Ever wonder how people who are not born in the U.S. become citizens?
Naturalization is the process for people not born in the U.S. to voluntarily become US citizens. Before even beginning the application process, there are many prerequisites that must be met:
• Applicant is at least 18 years old at the time of filing N-400 (Form for Naturalization)
• Be a green card holder for at least 5 years
• Demonstrate at least 3 months of residency in the state or USCIS district where applicant is applying
• Be able to prove continuous residence in the United States for at least 5 years before the filing date of the N-400 (With physical presence in the US for at least 30 months of those 5 years)
• Ability to ready, write, and speak basic English
• Demonstrate a basic understanding of United States’ history and government
• Person with good moral character
• Prove an attachment to the principles and ideals of the U.S. Constitution
If you are able to fulfill all the above requirements, you are able to get started on the application. During the naturalization process of becoming a U.S. citizen, each applicant will inevitably go through many test with a USCIS officer. The USCIS officer will ask detailed questions about the applicants’ character, background, and intentions.
The Department of Homeland Security goes through this complex process in order to protect the country from security threats. These questions are meant to screen and evaluate an individual’s characters and understanding of the U.S. These officers are looking for individuals who not only understand American values, but lives by them.
It is highly advised to consult a legal counsel before your first interview because first impressions are crucial. In many cases, clients who have opted out of lawyers and then tried and failed their interviews have had much more difficult experiences afterwards because the consular office will already have a bad impression. Not knowing what and how to say the correct answers will greatly diminish an applicant’s success.
In other words, one should only take the test and attempt interviews if they are 100% prepared.
Besides the interview, the naturalization process includes an English test that comprises of 3 different sections: Reading, Writing, and Speaking. Each section of the test will evaluate candidates for different qualities that the USCIS deems important for US citizens.
The reading portion will ask an applicant to read aloud one of three sentences, in order to show his or her ability to read English. There are many sources online to help applicant’s practice their reading skills. Also, keep in mind that the past reading tests have mainly focused on civics and history topics, so it would be wise to practice reading those types of material.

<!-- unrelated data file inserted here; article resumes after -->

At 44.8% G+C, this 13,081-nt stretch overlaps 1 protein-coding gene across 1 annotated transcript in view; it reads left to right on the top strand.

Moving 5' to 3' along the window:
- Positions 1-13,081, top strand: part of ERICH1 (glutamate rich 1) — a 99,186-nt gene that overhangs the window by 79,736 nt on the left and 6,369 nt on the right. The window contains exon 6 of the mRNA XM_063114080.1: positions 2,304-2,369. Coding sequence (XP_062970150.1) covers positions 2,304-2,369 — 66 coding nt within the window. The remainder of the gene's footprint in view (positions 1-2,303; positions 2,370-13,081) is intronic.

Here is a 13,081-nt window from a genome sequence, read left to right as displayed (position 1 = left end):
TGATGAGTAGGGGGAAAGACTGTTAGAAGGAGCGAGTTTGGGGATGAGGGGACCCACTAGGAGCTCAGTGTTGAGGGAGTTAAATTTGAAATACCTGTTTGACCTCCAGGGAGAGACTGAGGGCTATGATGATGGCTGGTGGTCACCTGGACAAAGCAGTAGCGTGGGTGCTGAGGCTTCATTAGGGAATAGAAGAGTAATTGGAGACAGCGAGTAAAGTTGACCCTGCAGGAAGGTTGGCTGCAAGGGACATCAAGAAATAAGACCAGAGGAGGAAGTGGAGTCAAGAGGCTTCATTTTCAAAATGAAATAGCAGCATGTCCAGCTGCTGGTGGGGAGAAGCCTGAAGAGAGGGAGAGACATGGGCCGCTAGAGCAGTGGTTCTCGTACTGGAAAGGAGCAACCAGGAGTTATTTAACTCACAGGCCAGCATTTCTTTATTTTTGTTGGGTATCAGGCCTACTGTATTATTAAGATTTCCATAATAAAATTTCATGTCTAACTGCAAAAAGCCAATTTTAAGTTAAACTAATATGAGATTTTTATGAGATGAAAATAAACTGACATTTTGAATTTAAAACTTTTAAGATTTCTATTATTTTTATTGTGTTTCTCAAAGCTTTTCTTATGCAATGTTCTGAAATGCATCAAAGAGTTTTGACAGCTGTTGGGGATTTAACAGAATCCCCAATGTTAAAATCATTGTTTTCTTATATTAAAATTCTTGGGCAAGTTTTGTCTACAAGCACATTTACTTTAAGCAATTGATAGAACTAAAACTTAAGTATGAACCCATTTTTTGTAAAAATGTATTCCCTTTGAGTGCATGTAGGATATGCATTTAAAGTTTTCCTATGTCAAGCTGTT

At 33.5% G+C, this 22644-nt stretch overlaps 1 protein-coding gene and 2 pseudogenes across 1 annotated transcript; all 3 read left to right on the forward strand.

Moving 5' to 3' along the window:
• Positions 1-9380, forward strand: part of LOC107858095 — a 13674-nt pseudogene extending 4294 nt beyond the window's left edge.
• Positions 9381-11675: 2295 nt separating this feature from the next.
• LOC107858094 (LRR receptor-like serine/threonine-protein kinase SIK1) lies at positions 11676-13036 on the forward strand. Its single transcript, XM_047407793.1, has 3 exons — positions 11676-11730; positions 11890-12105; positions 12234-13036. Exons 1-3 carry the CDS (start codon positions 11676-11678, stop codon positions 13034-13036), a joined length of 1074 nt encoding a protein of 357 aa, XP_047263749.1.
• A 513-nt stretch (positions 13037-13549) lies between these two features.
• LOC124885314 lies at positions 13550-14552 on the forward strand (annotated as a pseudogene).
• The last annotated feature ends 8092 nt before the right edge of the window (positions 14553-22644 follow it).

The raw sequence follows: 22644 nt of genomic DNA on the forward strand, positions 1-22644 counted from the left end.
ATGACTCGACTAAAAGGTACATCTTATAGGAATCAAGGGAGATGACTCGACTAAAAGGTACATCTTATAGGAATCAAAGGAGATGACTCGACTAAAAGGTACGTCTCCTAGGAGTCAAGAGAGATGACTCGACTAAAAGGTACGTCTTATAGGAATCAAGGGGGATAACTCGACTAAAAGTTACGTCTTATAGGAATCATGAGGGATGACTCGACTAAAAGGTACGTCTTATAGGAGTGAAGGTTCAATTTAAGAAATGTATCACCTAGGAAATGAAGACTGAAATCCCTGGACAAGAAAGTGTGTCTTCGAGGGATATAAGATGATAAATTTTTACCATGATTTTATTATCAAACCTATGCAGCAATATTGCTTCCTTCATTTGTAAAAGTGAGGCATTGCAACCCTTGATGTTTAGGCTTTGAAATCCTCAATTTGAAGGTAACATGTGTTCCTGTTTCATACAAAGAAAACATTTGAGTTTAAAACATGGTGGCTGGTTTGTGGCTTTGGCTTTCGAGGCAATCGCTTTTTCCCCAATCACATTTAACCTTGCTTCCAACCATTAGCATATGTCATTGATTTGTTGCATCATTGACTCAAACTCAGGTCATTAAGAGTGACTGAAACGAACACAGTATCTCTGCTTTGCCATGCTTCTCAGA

The writing portion will ask an applicant to write one out of three sentences correctly to demonstrate an ability to write in English. Again, the past writing portions have also focused on civics and history topics as their main themes. In addition, online resources are always a great start to preparing for this test.
Lastly, the speaking portion of the test makes up the third section of the English test. In the speaking portion, an USCIS officer will evaluate one’s speaking skills during the interview process. This type of assessment is much more subjective, so it is necessary to consult legal professionals when preparing for this portion.
After completing the English test, the applicant will only have one more assessment left: the civics test. The civics test will take place in an applicant’s interview with the USCIS officer. In this interview, the USCIS officer will ask up to 10 questions out of a 100-question bank. In this series of 10 questions, the applicant must answer at least 6 of the 10 question correctly in order to pass.
The USCIS understands that the nature of the test may be unfair for certain test takers. Consequently, there are many exemptions (i.e. 50/20 & 55/15 rule) that will allow some portions of the test to be altered or deleted. If you think you qualify for an exemption, you should definitely consult your lawyer about your available options.
The US naturalization process is most definitely not easy. It requires lots of preparation, time, studying, and expert advice. In order to save time, money, and effort, it is important consult legal experts in the field of immigration. Experts will be able to use their experience and knowledge to guide you through the entire process, making your application for US citizenship the best it could be.
This is an immigration legal blog. It is not intended to be used as legal advice.
For further information please contact the law offices of attorney Ramona Kennedy.
Ms. Ramona Kennedy received her Jurisprudence Doctorate in America and is a licensed attorney in California (USA). Ramona Kennedy is a member of American Immigration Lawyers Association (AILA).
She is licensed to practice in the United States Supreme Court, US Immigration Courts, California Federal Courts of Southern & Central District & All California Courts. Ramona Kennedy is fluent in English and Farsi (reading & writing).
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